• If the Clinton emails inquiry were the reason to fire Comey, why did the Trump administration wait three months?
  • White House sources have told journalists that President Trump had been in a rage over the continuing Russia investigation, and especially Comey's role in it.
  • The Senate investigation into Russian interference seemed to be picking up steam. Ex-National Security Advisor Mike Flynn and James Comey were scheduled to appear before the Senate Intelligence Committee.

The reaction to Comey’s firing appears to have caught the White House by surprise. Not only the Democrats, but a handful of Republican lawmakers have expressed skepticism over Trump’s explanation for firing the FBI director.

The FBI plays a crucial role in the Russia investigation. The agency is not only conducting its own investigation, it serves as a resource for the Congressional committees that are doing their own probes. A new director who is close to President Trump probably would not stop the investigations, but could potentially restrict the resources needed for the investigations. The new director will face close scrutiny in the Senate confirmation hearings.
The Congressional Republicans, after some initial grumbling, have united in supporting President Trump. However, each new crack in their unity has the potential to threaten the big legislation that the Republican leaders envision (including repealing Obamacare and dramatically cutting taxes for corporations and the wealthy).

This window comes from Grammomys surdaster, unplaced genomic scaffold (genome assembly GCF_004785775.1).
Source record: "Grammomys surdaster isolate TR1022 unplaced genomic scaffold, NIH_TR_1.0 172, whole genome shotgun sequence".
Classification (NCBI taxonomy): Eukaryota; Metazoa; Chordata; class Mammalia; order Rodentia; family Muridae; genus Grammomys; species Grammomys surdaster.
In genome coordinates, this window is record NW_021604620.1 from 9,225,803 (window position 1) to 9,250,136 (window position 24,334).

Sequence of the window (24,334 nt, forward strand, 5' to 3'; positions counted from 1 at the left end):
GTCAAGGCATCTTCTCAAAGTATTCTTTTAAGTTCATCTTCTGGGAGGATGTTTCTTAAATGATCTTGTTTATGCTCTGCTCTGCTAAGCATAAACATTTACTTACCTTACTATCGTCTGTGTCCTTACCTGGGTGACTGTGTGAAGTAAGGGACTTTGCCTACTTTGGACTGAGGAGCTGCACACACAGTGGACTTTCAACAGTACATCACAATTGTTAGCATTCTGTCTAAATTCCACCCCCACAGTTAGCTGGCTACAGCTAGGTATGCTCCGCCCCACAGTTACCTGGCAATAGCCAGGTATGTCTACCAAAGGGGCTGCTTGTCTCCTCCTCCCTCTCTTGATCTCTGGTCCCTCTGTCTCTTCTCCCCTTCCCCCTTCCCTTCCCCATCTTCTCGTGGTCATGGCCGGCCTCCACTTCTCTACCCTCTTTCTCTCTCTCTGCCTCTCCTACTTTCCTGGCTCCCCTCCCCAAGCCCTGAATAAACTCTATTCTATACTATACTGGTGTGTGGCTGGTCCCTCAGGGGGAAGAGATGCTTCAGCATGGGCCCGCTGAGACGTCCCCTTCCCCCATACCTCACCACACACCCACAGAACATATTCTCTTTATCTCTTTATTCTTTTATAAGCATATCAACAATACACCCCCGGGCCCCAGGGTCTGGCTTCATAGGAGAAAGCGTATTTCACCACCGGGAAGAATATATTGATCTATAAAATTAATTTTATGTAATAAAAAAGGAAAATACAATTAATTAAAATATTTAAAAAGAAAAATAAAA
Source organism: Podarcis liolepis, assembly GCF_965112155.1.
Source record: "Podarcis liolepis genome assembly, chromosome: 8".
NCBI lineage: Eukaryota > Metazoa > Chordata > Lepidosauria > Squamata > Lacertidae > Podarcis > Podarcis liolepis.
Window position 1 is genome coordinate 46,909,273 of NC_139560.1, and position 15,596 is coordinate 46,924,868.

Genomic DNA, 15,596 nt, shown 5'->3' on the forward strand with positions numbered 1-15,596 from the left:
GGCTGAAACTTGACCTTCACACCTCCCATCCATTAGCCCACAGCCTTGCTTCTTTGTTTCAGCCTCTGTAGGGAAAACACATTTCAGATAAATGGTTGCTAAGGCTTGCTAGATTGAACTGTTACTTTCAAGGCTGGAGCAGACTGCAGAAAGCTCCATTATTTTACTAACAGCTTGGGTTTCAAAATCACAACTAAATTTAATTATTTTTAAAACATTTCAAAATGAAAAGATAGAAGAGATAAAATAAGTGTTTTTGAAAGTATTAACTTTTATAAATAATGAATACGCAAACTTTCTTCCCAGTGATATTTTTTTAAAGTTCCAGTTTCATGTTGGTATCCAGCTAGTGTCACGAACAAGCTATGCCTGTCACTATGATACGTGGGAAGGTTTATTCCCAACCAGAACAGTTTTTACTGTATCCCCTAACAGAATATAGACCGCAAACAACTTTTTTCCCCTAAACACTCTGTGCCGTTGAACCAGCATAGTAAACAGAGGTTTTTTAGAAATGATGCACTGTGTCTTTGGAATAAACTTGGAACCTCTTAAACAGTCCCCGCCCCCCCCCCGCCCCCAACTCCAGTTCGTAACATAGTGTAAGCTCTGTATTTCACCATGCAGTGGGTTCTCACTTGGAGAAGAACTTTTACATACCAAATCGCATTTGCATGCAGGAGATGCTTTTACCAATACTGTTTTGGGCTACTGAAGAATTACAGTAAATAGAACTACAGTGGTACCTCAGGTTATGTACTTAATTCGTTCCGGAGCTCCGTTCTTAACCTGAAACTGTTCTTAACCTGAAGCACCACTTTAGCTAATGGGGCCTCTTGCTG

Discussion Questions

1.  The U.S.’s first FBI director, J. Edgar Hoover, served for 48 years and amassed extraordinary power during his reign. In order to prevent another director abusing his position, Congress limited the position to a single 10-year term in 1976. The intent was not only to limit the term, but also to insulate the director from partisan firing as a new president takes office. Given the potential for abuse of power, how independent do you think the Director of the FBI be? 

2.  There is no question that the President had the power to fire Comey. Why do you think there is such a fuss being made about the firing?

3.  The following is from the Los Angeles Times. How does the quote, which appeared before President Trump’s election, relate to James Comey’s dismissal?

Is the FBI director independent of the White House? Only in a manner of speaking. Successful directors are not tools of the president, and they understand that the FBI functions best when it maintains its distance from politics. Wise presidents understand the awful optics of meddling in law enforcement decisions and thus make no move to politicize the FBI. In the end, though, the FBI director serves at the president’s pleasure.

4. Critics of President Trump fear that Comey was fired in order to impede the investigation into Russian interference with the election. What do you think?

5. Following the political storm caused by Comey's firing, the White House (including the President) has put forward a constellation of arguments, conflicting statements and accusations. How should the media cover such conflicting statements?

6.  Is the Comey firing affair a distraction from more pressing issues such as healthcare, escalating wars, and climate change?